Because of my contrarian nature and also the dissonance that I really hated, it just got refined and refined. I realized that a lot of people felt the same way. After a while, everything just connected together. But it took me maybe 8 years to get to this point.
Question: Another question, I don’t have the name though. How did I manage to get such high profile people on my podcast? The short answer is that I just asked them. That’s really the truth. It’s really about polite persistence. I really don’t get discouraged if I send an email to someone who is not replying.
I would send this person a reminder two weeks after. I would tweet at them. I would send a connection request on LinkedIn. I also keep the email super short, so I like to keep them under one sentence. So one or two sentences.
I think the key, or the reason why I was able to get high profile people is purely because of the angle of the podcast. I don’t think I would have been able to get Seth Godin on the show if my podcast was just about marketing, like any other digital marketing podcast out there.
I think you attract the people who are in alignment with your values and your vision. The stronger your vision is, the stronger your principles are, I think the easier it is to get people who believe in the same thing. That’s probably my advice as well, is to pick a battle, pick an enemy and go for it.
Because you can’t please everyone, far from it. It’s much easier to please a small portion of people than trying to please everyone. You cannot please everyone. That’s how I did it.
And finally, the last question for today.
Question: “How did you get credibility as a French person working internationally as a marketer?”
I’ve been living in Ireland for the last 8-9 years at this stage, right? I’m French as you know, originally. And when I came to Ireland, I wasn’t working as a marketer. I was just working in business. I was doing some admin work, mostly.
I managed to get into marketing a few years after I had a full-time job in a mobile marketing startup. Then I created my consulting business. Then I burned out and then I started with Hotjar and I’m still employed there.
I think the key here is I never really … I kind of forgot I was French. That sounds weird, but I think I made peace with the fact that I was working in Ireland, that I was working in an English environment. This is probably, I would probably live there for the rest of my life, or at least in an English speaking country. Even though I’m very proud to be French, I think it’s important to connect with people where you live and not try to overly advertise the fact that you are from France or wherever.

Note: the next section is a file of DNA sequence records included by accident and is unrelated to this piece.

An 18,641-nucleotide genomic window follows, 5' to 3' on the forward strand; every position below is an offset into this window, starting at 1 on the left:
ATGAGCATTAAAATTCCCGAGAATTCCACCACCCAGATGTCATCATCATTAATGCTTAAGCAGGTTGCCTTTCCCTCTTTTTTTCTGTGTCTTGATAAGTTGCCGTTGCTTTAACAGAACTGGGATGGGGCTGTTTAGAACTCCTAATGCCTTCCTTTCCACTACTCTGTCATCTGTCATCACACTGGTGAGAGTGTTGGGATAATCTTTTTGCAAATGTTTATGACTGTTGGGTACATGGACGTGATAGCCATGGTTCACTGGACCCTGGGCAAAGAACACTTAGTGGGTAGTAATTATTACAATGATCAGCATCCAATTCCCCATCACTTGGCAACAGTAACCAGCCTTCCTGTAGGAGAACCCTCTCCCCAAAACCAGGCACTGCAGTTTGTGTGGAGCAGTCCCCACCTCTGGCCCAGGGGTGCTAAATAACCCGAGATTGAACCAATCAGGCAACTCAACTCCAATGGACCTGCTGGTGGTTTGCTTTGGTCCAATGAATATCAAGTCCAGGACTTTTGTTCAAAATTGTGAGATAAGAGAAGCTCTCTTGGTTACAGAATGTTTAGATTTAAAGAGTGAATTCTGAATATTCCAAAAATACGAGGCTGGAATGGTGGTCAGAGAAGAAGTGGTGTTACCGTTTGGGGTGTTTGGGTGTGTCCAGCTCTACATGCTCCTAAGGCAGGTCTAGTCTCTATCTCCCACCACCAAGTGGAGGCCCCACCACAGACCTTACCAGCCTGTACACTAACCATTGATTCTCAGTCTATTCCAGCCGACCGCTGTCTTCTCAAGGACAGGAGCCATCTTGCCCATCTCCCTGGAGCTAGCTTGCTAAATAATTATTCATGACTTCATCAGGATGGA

I quickly realized I had to get much better at English. I quickly realized I had to just do a good job and focus on that. S forgot after a while that I was French. I think this is what I’m doing with the podcast. If I have that in my head, “You’re French” or “You have a French accent” and all of that jazz, I would have never started.
I don’t think being French or being Spanish or being whatever matters to get credibility internationally. I think what matters is just to connect with people, to be genuinely nice and honest and to adapt to where you are.
Those are the questions I chose for you for today. I hope you get some information that you wanted to know about me and the podcast. Feel free to keep sending those. If you have email, you can sign up for the newsletter on EveryoneHatesMarketers.com.
If you send me an email, I will reply. I can guarantee that. So don’t be afraid to ask me more questions. And next week, I will answer questions that are marketing related this time. There are a few interesting ones. I’ll see you next week, and thanks for listening.
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Insights from Seth Godin, Rand Fishkin, David Darmanin and 6 other world-class tech marketers.
I’m a no-fluff marketer living in Dublin, Ireland (but yeah, I’m French).
I believe you can treat people the way you’d like to be treated and still generate results without using sleazy, aggressive, hack-y marketing. This is why I’ve started Everyone Hates Marketers – a no-fluff, actionable marketing podcast – as a side project in April 2017.
I’m also the Content Lead at Hotjar – a powerful way to analyse people’s behaviour on your website or app and understand how you can improve their experience.